The timing of Russia’s move to prohibit diesel exports to the majority of nations could not have been worse for Europe.
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Russian petroleum supplies by sea were stopped earlier this year by the European Union as part of sanctions against Moscow for its full-scale invasion of Ukraine. To keep prices stable, however, the EU still needs a consistent supply of Russian diesel on international markets.
The restrictions, which also apply to petrol, were announced by the Russian government on Thursday and were said to be intended to stabilize domestic fuel prices. According to a Kremlin source quoted by Reuters on Friday, the limitations would last for whatever long the administration thinks them necessary.
Diesel powers the bulk of vans and trucks that transport commodities and raw materials across Europe, serving as the continent’s economic workhorse. Winter is coming, and in certain nations, it’s a crucial fuel for heating.
Moscow’s activities also pose a larger economic threat, namely a potential increase in inflation. Energy costs have already increased significantly in recent weeks as a result of Russia and Saudi Arabia’s commitment to continue limiting the supply of crude oil through the end of the year.
According to data provider Vortexa, Russia is the largest exporter of diesel in the world, making up over 13% of the supply globally so far this year.
Moscow has found new customers for its barrels in South America, the Middle East, and North Africa since the EU import restriction was implemented in January. Analysts caution that a reduction in supplies might increase competition for gasoline globally in the months to come, driving up costs everywhere, especially in Europe.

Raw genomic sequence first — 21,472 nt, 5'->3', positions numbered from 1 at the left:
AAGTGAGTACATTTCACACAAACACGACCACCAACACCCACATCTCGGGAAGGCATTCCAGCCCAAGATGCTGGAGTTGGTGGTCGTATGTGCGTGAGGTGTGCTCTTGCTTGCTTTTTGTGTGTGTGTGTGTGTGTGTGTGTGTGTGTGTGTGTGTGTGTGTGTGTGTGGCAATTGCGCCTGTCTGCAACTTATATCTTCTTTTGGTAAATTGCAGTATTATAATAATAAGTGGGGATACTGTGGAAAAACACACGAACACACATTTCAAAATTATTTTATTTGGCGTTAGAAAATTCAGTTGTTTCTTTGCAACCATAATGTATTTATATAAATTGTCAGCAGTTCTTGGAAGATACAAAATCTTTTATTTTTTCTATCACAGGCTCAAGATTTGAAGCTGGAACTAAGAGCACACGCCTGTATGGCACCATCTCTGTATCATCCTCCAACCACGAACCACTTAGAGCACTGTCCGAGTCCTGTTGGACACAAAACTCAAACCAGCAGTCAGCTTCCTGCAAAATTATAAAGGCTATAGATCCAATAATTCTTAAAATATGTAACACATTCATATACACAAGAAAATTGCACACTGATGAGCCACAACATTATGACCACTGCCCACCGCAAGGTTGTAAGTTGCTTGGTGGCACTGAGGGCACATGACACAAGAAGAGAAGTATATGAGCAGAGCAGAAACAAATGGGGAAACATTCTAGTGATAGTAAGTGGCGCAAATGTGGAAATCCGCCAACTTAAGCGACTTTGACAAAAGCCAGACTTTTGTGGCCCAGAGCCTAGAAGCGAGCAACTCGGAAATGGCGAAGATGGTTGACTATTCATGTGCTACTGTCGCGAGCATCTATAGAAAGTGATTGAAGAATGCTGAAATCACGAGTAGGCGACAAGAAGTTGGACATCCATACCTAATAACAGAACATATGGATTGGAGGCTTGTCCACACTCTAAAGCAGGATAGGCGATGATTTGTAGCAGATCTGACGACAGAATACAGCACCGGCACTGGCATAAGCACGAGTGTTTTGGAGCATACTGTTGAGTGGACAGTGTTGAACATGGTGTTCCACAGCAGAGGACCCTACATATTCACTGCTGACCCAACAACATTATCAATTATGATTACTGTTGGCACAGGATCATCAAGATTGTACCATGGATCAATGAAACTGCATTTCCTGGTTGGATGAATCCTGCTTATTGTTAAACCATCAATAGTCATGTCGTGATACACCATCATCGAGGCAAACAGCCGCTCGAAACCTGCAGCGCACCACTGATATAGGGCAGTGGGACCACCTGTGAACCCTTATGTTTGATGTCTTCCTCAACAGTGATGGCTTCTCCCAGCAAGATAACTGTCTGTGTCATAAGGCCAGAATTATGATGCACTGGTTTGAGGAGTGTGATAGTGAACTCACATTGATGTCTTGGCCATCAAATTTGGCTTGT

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Less Competition, Higher Pricing
Following the disclosure of Russia’s export restrictions, wholesale prices for European diesel increased 5% on Thursday, closing at $1,020 per metric tonne, according to statistics from Rystad Energy. By Friday afternoon, prices had dropped back to roughly $990, which was still more than they had been before the revelation.
Senior vice-president of Rystad Energy Jorge León told CNN, “The timing is really, really bad.” In reference to its use in producing heating oil to warm homes, he added, “Seasonally there is a lot of demand for diesel in winter.”
The demand for diesel increases in the fourth quarter of the year due to increased activity in the construction, agriculture, and manufacturing sectors, he continued.
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The Newest Energy Salvo From Russia?
According to some observers, the action could be the most recent instance of Moscow turning its energy exports into a weapon in retaliation for Western sanctions.
Director at Eurasia Group Henning Gloystein observes that the export restrictions came “almost exactly” before Europe’s warm season. Gloystein claims that despite evidence of gasoline shortages domestically, he finds it difficult “to believe that this is a coincidence or purely a domestic issue.”
As winter draws near, he told CNN, “It is no surprise that Russia is making another attempt to cause economic pain to the West.”
Gloystein predicts that the harm to Europe will be “much more limited” than what Moscow’s reductions in natural gas supplies last year caused.
However, rising diesel costs coincide with an increase in crude oil prices, stoking concerns that inflation in Europe and the US could spike once more just as it has begun to show major declines.
Source: Cosmo Politian